Antiplatelet and Anticoagulant Pharmacology for the Laboratory Professional (Online Course)

(based on 241 customer ratings)

Author: Kyle D. Mills, DO, MLS(ASCP)SH
Reviewer: Katie Blain, PharmD, MPH

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Continuing Education Credits

  • P.A.C.E.® Contact Hours: 1.5 hour(s)
  • Florida Board of Clinical Laboratory Science CE - General (Hematology): 1.5 hour(s)


  • Identify the various components of the hemostatic system as being either promoters or inhibitors of coagulation.
  • Differentiate between the mechanism and purpose of primary coagulation, secondary coagulation, fibrinolysis, and natural coagulation inhibition.
  • Generalize the mechanism of action of various pharmacologic agents used to treat hemostatic disorders.
  • Predict which laboratory assay(s) is(are) used to monitor the effectiveness of a given hemostatic medications based on that medication's mechanism of action.
  • Recognize the potential toxicities of pharmacologic agents used in the treatment of hemostatic disorders.

Customer Ratings

(based on 241 customer ratings)

Course Outline

  • Course Information
      • Introduction
  • Review of Hemostasis Physiology
    • Basic Definitions and Components
      • Basic Definitions and Components
      • Overview of Thrombosis
    • Primary Coagulation
      • Primary Coagulation
      • Thromboxane A2 and ADP are exposed as a result of damage to a blood vessel wall, resulting in platelet adhesion and activation.
      • Platelet Production
    • Secondary Coagulation
      • Secondary Coagulation
      • _____ functions to reinforce the platelet plug at the site of bleeding.
      • The Coagulation Factors
      • Secondary Coagulation: Coagulation Cascade
      • Coagulation Pathway Summary Chart
      • Identify the following coagulation factors as being part of either the intrinsic or extrinsic pathway of the coagulation cascade.
    • Coagulation Inhibition and Fibrinolysis
      • Overview of Coagulation Inhibition and Fibrinolysis
      • Three Natural Inhibitors of Coagulation
      • Which of the following is a natural inhibitor of coagulation?
      • Fibrinolysis
  • Antiplatelet and Anticoagulant Pharmacology
    • Overview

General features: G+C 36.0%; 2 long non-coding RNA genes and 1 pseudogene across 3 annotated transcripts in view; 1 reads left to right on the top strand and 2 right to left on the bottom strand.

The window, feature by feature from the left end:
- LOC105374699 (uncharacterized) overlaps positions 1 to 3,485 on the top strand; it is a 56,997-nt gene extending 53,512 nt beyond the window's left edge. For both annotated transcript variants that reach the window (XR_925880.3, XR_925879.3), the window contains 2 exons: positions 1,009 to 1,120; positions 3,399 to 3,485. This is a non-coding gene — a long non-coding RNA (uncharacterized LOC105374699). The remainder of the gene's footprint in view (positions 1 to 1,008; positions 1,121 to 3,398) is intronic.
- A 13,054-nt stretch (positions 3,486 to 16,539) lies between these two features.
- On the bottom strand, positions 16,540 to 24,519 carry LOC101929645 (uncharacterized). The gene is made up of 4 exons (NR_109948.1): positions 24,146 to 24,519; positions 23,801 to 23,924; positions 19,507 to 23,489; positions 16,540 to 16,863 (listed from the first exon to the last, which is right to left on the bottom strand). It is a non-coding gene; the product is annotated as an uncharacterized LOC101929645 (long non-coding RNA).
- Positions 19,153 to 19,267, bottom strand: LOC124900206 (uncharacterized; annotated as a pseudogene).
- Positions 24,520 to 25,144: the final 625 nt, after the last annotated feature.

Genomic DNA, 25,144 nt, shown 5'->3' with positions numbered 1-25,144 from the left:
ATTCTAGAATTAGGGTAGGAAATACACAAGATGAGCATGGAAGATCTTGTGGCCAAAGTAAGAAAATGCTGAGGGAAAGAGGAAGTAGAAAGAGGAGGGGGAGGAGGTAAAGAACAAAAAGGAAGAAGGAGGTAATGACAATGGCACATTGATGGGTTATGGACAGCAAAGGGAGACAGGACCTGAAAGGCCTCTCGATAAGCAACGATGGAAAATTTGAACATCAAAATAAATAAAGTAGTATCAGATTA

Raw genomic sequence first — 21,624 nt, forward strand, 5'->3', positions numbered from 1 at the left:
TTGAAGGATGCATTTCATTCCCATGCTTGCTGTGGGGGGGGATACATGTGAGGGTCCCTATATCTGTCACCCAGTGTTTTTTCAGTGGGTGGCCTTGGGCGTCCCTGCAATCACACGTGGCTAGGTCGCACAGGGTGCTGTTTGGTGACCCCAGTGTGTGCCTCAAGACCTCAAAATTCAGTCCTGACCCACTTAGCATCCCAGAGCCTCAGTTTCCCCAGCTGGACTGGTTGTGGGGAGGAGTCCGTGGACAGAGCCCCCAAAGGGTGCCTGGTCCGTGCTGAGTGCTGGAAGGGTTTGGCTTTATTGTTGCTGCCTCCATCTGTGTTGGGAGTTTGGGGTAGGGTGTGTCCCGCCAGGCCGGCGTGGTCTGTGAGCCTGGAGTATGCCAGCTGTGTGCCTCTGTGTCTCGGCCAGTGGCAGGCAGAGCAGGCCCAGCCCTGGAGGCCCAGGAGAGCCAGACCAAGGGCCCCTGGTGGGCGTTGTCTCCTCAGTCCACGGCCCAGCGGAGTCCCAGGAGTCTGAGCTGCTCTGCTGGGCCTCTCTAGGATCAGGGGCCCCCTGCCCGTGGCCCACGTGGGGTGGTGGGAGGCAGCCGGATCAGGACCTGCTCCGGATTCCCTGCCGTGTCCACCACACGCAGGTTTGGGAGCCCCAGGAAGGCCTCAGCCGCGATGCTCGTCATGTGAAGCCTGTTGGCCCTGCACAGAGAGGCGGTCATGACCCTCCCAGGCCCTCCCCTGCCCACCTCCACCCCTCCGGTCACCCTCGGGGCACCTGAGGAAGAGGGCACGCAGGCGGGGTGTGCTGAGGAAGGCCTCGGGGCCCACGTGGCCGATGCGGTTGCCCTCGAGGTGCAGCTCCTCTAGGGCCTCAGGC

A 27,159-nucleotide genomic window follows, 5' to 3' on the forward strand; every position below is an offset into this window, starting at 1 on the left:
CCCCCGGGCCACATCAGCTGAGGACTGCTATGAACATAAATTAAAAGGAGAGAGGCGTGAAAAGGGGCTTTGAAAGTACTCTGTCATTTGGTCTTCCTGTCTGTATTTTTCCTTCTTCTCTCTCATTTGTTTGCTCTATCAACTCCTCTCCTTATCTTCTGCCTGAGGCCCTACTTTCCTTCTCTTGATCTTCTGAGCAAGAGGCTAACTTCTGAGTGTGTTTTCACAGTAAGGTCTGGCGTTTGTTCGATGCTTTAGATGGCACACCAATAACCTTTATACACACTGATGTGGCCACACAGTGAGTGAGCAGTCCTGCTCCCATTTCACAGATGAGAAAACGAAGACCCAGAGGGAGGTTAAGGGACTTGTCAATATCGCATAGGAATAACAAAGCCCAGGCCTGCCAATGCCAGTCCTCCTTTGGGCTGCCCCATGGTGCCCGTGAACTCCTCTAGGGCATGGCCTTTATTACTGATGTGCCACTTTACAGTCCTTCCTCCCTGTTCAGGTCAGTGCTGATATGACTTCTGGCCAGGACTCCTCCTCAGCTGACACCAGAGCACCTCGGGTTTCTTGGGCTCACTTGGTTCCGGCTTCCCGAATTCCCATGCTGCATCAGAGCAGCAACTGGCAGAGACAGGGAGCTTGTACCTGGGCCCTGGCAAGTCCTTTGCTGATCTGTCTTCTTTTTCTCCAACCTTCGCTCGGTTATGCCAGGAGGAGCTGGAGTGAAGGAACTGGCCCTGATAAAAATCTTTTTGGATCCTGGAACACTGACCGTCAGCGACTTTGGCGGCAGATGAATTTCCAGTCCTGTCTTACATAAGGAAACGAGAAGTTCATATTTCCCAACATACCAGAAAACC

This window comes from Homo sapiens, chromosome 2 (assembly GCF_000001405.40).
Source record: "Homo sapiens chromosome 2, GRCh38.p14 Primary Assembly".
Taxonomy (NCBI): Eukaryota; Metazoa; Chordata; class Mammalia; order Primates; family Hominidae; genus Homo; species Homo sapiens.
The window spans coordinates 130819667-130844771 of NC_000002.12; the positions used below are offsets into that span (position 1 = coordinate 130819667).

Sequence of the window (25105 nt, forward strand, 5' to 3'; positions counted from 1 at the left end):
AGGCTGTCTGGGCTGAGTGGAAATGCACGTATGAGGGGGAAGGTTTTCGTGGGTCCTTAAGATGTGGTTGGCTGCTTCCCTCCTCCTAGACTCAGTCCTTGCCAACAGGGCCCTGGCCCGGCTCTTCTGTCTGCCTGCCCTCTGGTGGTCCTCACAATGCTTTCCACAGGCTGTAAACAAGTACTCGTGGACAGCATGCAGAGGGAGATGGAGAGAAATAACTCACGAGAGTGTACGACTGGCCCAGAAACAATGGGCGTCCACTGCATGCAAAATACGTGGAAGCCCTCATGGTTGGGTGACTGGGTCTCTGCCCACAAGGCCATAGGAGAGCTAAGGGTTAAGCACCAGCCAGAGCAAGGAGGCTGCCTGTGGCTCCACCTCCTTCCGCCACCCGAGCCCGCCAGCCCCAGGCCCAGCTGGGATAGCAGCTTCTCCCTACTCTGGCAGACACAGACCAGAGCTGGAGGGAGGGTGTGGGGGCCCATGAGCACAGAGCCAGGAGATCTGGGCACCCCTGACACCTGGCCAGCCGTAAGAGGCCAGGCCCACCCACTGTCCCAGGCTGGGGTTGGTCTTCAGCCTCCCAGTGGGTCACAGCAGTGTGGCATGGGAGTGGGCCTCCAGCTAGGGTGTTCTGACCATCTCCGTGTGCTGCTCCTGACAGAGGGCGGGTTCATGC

• Overview of Hemostasis and Thrombosis Pharmacology
    • Anticoagulants
      • Heparins: Heparin and Low-Molecular-Weight Heparin
      • Clinical Correlation: Heparin-Induced Thrombocytopenia (HIT)
      • What is the autoantibody implicated in heparin-induced thrombocytopenia (HIT)?
      • Warfarin
      • Heparin vs Warfarin Summary Chart
      • Identify if the property listed is applicable to heparin or warfarin.
      • Direct Factor Xa Inhibitors
      • Direct Thrombin Inhibitors
    • Antiplatelet Medications
      • Aspirin and other Nonsteroidal Anti-Inflammatory Drugs (NSAIDs)
      • Aspirin produces an irreversible inhibition of platelets.
      • GP IIb/IIIa Inhibitors
      • ADP Receptor (P2Y12 Receptor) Inhibitors
      • A P2Y12 assay is used to measure the patient's response to aspirin.
    • Thrombolytics
      • Alteplase and Streptokinase
      • In a patient experiencing a stroke, tPA can be used for up to ____ hours after the onset of symptoms.
    • Coagulation Agonists
      • Overview of Coagulation Agonists
      • Coagulation Factors and Desmopressin
      • Clinical Correlation: Hemophilia A and B
      • Clinical Correlation: von Willebrand Disease (vWD)
      • Vitamin K
      • Identify if the coagulation factors listed are vitamin K-dependent or non vitamin K-dependent.
  • References
      • References

Additional Information

Level of Instruction: Intermediate

Intended Audience:  Medical laboratory scientists, medical technologists, and technicians. This course is also appropriate for medical laboratory science students, pathology residents, and other healthcare personnel who are responsible for prescribing and administering antiplatelet and anticoagulant medications.

Author Information: Kyle D. Mills, DO, MLS(ASCP)SH, completed his professional medical education at the University of Pikeville - Kentucky College of Osteopathic Medicine in Pikeville, Kentucky, in 2018. He is currently pursuing residency in internal medicine at the University of Louisville in Louisville, Kentucky. Dr. Mills also holds a Bachelor of Health Science in Clinical Laboratory Sciences degree from the University of Kentucky and is an American Society for Clinical Pathology (ASCP) certified Medical Laboratory Scientist (MLS) and Specialist in Hematology (SH). Before attending medical school, Dr. Mills worked on the laboratory bench as a generalist and led a medical laboratory technician program.

Reviewer Information: Katie Blain, PharmD, MPH is a pharmacist with the Appalachian Regional Healthcare health system in Eastern Kentucky and Southern West Virginia. Dr. Blain currently serves as the Kentucky Pharmacists Association (KPhA) New Practitioner Committee Chair. She completed an American Society of Health System Pharmacy (ASHP) accredited community pharmacy residency program with Sullivan University College of Pharmacy and Walgreens Co. in Louisville, Kentucky. Dr. Blain received her Doctor of Pharmacy and Master of Public Health degrees from the University of Kentucky.  

Course Description:  This course will reintroduce older pharmacologic therapies, as well as introduce new therapies. The course will begin with a review of hemostasis physiology, continue with an overview of antiplatelet and anticoagulant pharmacology as it stands today, and end with a review of coagulation assays that may be seen in the clinical laboratory.

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